Improving Schools Starts with a Balanced Budget
One of the most valuable tools of TikTok has been its ability to give viewers an unfiltered look into any place, anywhere in the world. Carmel High School, a public high school 16 miles outside of Indianapolis, went viral on TikTok for its incredible facilities that have opportunities for every student there. From a swimming pool that could rival some college natatoriums to a radio studio to an auto shop, Carmel High School isn’t America’s average high school. Some commenters were jealous, others were in disbelief that a public high school exists in America with features that are more often seen in private schools, but many more were quick to point out how Carmel’s high household wealth has impacted the school district. However, spending more money on education doesn’t always equal better outcomes, especially depending on how that money is being spent.
Proponents of school choice argue that your zip code shouldn’t determine the quality of your education, since public schools are currently funded by local property taxes and state money. Carmel, IN has a median household income of $119,772 and only 3% of its population lives in poverty. Baltimore, MD, on the other hand, has a median household income of $54,124 and 20.3% of its population lives in poverty.
Carmel High School spends about $9600 per student and has proficiency rates of 89% and 71.5% for English and Math respectively. Only 7.1% and 8.9% of students who attend Patterson High School in Baltimore are proficient in Math and English respectively and yet Patterson High School spends about $21,000 per student.
Teachers, parents, and students should be asking why Carmel High School spends more than 50% less than Patterson High School, yet has significantly better student outcomes. The money Carmel High School is spending is clearly being well spent compared to Patterson High School—thus the answer lies not in the quantity of money spent, but in the way in which school districts are spending it, as well as the community students are growing up in.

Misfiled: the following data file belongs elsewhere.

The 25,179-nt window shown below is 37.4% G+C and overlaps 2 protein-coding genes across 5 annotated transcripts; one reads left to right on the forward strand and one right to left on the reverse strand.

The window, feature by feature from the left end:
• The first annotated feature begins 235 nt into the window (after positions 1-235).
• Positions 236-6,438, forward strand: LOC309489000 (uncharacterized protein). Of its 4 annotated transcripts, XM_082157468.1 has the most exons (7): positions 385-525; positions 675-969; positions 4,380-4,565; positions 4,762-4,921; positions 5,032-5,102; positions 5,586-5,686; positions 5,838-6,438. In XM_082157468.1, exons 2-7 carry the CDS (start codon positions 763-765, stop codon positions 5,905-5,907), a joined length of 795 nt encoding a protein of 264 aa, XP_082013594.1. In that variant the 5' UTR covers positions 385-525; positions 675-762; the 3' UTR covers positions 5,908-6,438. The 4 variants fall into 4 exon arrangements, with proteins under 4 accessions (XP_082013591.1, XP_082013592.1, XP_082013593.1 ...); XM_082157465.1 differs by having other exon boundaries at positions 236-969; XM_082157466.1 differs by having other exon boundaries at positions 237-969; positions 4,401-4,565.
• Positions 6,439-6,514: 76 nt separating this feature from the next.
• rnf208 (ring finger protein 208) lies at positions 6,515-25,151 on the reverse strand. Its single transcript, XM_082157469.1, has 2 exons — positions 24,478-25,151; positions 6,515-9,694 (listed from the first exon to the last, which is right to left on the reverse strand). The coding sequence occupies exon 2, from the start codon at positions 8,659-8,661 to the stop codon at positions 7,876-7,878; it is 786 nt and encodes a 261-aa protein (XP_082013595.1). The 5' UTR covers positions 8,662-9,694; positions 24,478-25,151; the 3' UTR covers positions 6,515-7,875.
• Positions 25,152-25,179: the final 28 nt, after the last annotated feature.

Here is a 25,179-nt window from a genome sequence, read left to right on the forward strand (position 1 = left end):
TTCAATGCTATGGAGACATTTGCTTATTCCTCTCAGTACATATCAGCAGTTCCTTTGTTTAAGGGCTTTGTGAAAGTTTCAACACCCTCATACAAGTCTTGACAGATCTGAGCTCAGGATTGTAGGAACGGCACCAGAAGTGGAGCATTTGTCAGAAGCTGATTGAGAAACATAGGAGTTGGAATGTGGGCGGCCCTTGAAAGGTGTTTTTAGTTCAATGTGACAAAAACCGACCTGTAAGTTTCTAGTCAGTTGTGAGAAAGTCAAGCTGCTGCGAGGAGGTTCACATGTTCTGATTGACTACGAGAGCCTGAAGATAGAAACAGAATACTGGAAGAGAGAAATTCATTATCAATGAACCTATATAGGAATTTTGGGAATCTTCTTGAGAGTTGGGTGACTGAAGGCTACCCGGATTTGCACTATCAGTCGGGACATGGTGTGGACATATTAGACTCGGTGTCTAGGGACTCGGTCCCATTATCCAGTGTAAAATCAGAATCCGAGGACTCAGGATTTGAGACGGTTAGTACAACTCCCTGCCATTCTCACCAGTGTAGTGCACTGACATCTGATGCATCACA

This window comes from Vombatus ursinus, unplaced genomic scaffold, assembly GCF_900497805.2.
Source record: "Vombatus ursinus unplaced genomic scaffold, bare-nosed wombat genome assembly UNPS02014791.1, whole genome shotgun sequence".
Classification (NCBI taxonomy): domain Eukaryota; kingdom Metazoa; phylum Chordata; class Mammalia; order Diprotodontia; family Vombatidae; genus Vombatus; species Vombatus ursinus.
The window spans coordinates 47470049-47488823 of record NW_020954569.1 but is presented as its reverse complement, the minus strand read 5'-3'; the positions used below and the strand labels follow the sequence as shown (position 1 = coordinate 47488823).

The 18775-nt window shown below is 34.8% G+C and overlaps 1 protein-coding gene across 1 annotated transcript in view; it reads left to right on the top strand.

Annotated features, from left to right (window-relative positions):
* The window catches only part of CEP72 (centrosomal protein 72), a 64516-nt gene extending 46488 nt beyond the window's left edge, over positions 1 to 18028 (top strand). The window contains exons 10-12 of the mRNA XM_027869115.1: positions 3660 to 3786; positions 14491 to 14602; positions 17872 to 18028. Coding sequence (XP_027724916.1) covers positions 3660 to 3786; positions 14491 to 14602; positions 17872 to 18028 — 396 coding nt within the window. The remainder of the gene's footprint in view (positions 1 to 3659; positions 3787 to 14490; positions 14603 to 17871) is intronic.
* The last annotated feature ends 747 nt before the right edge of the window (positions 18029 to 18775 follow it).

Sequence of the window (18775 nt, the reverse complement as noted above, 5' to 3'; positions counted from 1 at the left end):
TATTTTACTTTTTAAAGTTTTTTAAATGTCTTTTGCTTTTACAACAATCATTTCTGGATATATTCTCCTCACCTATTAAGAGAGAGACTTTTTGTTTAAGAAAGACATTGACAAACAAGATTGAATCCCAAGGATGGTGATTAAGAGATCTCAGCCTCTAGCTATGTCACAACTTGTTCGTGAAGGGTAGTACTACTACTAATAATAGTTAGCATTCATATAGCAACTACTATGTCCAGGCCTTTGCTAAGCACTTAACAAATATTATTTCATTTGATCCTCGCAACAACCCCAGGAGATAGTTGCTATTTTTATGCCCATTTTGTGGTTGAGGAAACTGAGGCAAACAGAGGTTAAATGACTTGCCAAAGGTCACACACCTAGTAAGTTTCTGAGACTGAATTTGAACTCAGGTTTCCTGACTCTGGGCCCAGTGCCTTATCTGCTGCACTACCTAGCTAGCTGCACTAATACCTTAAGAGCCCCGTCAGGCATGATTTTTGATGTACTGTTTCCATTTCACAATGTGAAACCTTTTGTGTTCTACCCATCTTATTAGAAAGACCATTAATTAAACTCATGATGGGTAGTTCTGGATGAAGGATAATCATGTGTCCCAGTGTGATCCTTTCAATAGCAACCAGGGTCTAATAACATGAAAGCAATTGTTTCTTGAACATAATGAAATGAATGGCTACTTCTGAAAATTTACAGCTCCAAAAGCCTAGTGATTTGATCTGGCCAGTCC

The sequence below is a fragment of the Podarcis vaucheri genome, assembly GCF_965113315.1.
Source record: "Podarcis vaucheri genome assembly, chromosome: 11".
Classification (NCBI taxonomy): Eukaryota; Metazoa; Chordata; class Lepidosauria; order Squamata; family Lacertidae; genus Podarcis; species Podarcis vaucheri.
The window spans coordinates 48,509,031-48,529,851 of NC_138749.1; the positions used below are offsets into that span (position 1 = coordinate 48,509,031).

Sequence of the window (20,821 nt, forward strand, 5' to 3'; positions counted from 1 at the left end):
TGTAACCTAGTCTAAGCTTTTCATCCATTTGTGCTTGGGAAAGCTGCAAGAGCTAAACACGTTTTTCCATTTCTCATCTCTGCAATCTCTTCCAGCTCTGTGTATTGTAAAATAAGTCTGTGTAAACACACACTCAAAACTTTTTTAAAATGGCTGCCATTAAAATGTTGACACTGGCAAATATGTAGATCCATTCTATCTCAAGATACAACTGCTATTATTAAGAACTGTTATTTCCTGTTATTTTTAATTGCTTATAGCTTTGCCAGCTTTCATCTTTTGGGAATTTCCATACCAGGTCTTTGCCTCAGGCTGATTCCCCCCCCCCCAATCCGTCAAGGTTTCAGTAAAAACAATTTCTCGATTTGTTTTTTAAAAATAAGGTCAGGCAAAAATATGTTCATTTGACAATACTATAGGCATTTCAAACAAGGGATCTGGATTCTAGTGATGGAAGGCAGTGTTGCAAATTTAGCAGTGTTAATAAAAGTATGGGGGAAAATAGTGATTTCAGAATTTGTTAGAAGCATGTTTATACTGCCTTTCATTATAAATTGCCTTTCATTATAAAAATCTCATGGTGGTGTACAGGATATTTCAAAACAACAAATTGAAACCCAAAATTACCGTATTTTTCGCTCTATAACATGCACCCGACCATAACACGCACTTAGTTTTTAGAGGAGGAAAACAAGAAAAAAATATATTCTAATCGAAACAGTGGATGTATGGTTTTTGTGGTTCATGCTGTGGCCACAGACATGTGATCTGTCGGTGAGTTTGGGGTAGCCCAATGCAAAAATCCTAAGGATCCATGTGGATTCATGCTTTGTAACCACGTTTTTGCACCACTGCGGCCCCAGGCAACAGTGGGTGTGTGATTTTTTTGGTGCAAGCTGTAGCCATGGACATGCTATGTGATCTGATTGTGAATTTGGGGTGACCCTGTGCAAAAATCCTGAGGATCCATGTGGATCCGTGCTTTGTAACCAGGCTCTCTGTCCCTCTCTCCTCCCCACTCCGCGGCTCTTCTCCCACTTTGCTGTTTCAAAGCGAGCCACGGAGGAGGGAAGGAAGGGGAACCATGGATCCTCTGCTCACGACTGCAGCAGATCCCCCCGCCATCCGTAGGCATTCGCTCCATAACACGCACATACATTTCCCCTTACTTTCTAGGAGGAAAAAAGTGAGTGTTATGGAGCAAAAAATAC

A study conducted by Education Next reinforces the idea that spending more money doesn’t equal better test scores. From 1992 to 2011, Tennessee increased its spending by $2,000 per pupil, yet had the same test score gains as Wyoming which spent about $6,000 per pupil. Some states do benefit from spending more money per pupil, as Maryland spent the most money per pupil in the same period and had the largest increase in test score gains. However, this is an exception and not the rule, as the study found no substantive difference in outcomes when spending more per student.
Just as important as it is to ask how much a school is spending is to ask what they’re spending it on. For example, in Texas for the 2022-2023 school year, a new teacher will have an annual salary of $33,660, which increases for each additional year of teaching up to $54,540 for over 20 years of teaching. By comparison, 59 Texas superintendents are paid over $300,000 per year, with the highest salary at $512,439. Imagine what a school would look like if more money went towards hiring better teachers and paying more competitive salaries, improving a school’s infrastructure, or providing more programs to address specific student needs.
Success in education also lies in a child’s upbringing. Children who grow up in two-parent homes experience several advantages compared to single-parent households. They’re more likely to graduate high school and college, less likely to have out-of-wedlock births, and are less likely to live in poverty by about 82 percent. Over 57% of those living with married parents live in households with incomes 200% above the poverty line compared to 21% of those in single-parent homes. Changing education outcomes relies just as much on schools managing funds better as it does on parents and a child’s life at home, something that Carmel High School students certainly benefit from.
The American education system took a big hit at the start of the pandemic, and many parents and teachers have continued to transform how students learn. From virtual learning to homeschooling, to eliminating standardized tests and trying to place a greater emphasis on attending trade schools over college, the American education system is likely to keep seeing improvements and changes. To make these improvements though, educators and parents be paying greater attention to how funds are spent and how they raise their children.
To everyone criticizing Carmel High School in Indiana, they should instead be asking how they can improve their schools and communities to look more like Carmel High School, a school that has figured out how to provide a quality education to over 5,000 students for a fraction of the cost. Fixing cultural attitudes towards family life will take much longer to change, but if we want to give every child a chance at the best opportunities in life, we have to start with improving how education funds are spent by public schools.